Curtailing Open Grocery Refrigerators' Energy Loss

Open refrigerated display cases holding eggs, cheese, drinks and more are a favorite of supermarket chains. Despite the easy access they offer customers, the inefficient energy-guzzlers cost retailers a huge amount of money.

Engineers at the University of Washington in Seattle and Kettering University in Flint, Mich. have developed an all-new way of designing this type of refrigerated case. Mazyar Amin and his team created a method to make these cases between 10-15 percent more energy efficient, by analyzing the physics of how warm air sneaks in. In most open refrigerators, an invisible curtain of cold air blows from the top of the case to ducts at the bottom, deflecting incoming warm air. These air curtains are not impermeable: Up to 80 percent of the devices' energy consumption goes to cooling down warm air that leaks in.
 
The research team identified six major design variables, such as the dimensions of the case, the turbulence of the air curtains and the speed of blowing air. They said that although these refrigerators come in countless different styles and designs, improved design can dramatically reduce the amount of warm air that seeps in.
 
"What we are interested in is this problem is to reduce the amount of outside air that infiltrates into the system," Amin said.
 
To test out their model, the team built their own display case where they could easily change the dimensions, air flow and other variables.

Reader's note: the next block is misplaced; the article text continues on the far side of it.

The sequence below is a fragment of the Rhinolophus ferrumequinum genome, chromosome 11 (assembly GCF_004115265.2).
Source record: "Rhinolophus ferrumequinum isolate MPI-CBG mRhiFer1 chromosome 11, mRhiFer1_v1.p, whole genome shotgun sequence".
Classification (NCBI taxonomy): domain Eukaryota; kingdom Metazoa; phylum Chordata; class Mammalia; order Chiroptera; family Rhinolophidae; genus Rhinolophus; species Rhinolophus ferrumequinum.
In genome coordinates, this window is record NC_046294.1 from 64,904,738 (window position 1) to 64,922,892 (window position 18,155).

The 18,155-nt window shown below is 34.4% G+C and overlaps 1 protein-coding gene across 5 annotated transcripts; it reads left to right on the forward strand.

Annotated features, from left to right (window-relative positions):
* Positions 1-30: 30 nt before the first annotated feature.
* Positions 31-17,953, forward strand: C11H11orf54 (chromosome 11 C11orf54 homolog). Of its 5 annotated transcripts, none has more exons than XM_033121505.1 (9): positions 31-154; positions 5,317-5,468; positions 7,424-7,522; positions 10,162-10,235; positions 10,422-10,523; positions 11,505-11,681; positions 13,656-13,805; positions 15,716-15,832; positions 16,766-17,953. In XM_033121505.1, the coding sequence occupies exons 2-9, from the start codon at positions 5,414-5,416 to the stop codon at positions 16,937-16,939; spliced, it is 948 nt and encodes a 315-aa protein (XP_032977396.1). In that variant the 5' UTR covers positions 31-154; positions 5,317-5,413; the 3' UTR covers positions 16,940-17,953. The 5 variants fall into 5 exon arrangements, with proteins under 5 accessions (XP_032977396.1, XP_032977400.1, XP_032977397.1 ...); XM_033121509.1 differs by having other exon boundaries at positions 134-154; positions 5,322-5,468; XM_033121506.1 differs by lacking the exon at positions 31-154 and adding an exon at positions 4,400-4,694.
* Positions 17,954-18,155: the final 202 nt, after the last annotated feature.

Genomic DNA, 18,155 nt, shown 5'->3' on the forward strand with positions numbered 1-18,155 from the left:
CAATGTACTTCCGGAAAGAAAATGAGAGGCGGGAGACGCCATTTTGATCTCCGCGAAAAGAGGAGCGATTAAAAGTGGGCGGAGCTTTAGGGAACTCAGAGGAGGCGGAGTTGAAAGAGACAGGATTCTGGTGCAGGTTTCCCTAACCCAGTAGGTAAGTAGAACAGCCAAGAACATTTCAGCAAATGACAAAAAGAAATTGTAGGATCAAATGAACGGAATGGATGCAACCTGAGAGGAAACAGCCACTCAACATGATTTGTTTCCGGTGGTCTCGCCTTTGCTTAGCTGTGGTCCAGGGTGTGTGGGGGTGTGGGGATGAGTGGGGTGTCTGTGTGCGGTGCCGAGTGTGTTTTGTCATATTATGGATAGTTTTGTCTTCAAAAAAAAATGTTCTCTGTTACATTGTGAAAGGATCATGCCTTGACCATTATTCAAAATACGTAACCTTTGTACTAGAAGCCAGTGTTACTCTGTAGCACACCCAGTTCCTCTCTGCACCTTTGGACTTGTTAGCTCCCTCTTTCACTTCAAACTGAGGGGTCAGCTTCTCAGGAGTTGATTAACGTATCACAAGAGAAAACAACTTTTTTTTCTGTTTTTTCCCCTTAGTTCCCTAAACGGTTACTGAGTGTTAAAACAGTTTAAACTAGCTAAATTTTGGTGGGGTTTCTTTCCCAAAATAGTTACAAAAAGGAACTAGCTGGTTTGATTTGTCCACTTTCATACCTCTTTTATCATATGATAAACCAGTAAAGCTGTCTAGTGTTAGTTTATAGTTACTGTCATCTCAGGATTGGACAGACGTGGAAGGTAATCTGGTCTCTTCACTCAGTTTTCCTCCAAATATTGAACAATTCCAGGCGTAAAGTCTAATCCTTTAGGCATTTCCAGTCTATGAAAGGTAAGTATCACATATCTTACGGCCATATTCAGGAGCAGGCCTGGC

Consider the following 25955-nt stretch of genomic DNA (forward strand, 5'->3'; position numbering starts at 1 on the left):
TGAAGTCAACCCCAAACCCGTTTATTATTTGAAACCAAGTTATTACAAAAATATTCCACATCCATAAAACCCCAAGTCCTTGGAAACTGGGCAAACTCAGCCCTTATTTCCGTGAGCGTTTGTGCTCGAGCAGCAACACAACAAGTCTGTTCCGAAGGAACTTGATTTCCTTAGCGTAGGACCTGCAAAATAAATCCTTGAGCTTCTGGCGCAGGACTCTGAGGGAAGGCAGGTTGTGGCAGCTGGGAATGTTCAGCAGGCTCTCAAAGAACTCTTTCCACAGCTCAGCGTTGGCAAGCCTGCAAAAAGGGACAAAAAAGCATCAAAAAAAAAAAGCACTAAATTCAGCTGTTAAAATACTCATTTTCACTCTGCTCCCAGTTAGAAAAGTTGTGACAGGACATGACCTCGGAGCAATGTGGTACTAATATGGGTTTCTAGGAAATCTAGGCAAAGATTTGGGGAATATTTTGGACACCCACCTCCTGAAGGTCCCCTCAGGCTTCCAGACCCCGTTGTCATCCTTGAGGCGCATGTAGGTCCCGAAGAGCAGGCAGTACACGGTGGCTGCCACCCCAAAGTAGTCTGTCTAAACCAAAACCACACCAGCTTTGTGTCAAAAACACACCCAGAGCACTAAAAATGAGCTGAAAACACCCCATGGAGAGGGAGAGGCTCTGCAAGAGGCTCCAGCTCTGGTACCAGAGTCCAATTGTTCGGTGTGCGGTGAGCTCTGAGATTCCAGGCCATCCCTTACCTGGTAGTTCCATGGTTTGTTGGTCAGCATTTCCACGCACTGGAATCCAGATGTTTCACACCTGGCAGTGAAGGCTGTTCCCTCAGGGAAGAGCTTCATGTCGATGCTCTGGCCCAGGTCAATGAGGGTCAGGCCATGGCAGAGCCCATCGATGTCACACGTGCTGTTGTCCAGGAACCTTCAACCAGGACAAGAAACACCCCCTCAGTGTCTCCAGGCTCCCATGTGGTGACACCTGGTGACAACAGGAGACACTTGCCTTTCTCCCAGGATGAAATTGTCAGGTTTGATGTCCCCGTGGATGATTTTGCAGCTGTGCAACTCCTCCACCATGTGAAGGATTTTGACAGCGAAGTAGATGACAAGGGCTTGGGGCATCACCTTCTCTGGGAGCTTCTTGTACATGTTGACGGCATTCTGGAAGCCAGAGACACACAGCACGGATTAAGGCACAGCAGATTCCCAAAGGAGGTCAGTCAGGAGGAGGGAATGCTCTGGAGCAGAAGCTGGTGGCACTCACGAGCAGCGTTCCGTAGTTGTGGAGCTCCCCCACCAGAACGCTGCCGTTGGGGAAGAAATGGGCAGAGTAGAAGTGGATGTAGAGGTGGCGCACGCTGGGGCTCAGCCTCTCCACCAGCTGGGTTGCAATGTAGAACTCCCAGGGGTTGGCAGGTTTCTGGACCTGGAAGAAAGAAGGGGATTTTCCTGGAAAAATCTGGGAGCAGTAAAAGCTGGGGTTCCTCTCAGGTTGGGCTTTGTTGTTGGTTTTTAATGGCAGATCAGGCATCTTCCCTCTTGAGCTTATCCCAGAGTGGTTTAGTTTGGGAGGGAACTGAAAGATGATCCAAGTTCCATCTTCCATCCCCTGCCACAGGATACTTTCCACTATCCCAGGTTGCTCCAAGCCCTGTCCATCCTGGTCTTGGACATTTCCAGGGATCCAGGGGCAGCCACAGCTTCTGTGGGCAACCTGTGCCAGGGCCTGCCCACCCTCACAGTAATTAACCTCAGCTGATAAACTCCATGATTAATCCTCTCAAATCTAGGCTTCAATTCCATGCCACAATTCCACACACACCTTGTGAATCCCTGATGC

Part of their experiment, Amin said, was to inject a tracer gas into the system to identify the way warm air infiltrated the curtain of cold air. The team blew carbon dioxide gas through their mockup instead of cool air. Using gas analyzers, they sampled the air inside and outside of the refrigerator case to measure how much outside air penetrated.
 
The tests showed that the systems were complex and difficult to predict; a small change that dramatically improved energy efficiency in one design could have the opposite effect in a different setup. They found many examples of unexpected outcomes, like shrinking the size of the display's opening, improves efficiency up to a point but starts making the cases less efficient if it gets too small.
 
The computer model that the researchers devised compiles the effects of all of the different design variables interacting with each other, and then produces a number that indicates how much warm air is leaking into the case.
 
According to the research team's paper, published in the October issue of Applied Thermal Engineering, the model enabled the research team to reduce energy use by 10-15 percent after using their model to design a case. They project that if all designs incorporated their insights that it would save the $562 billion grocery industry an estimated $100 million in annual energy costs.
 
Amin said that he thought that that savings listed in the paper were likely just the beginning, and felt that energy savings up to 25 percent was possible.
 
"I believe [manufacturers] would be very interested in making use of this info and applying it to their designs," said Brian Fricke, a building equipment researcher at Oak Ridge National Laboratory in Tenn., who works on the energy efficiency of refrigeration systems. "If manufacturers can reduce the infiltration 10-15 percent that will have a tremendous impact."
 
Amin and his team have already been in contact with several manufacturers of refrigeration units. He said that one company from New Zealand called Skope was interested in using their research to help design future models.

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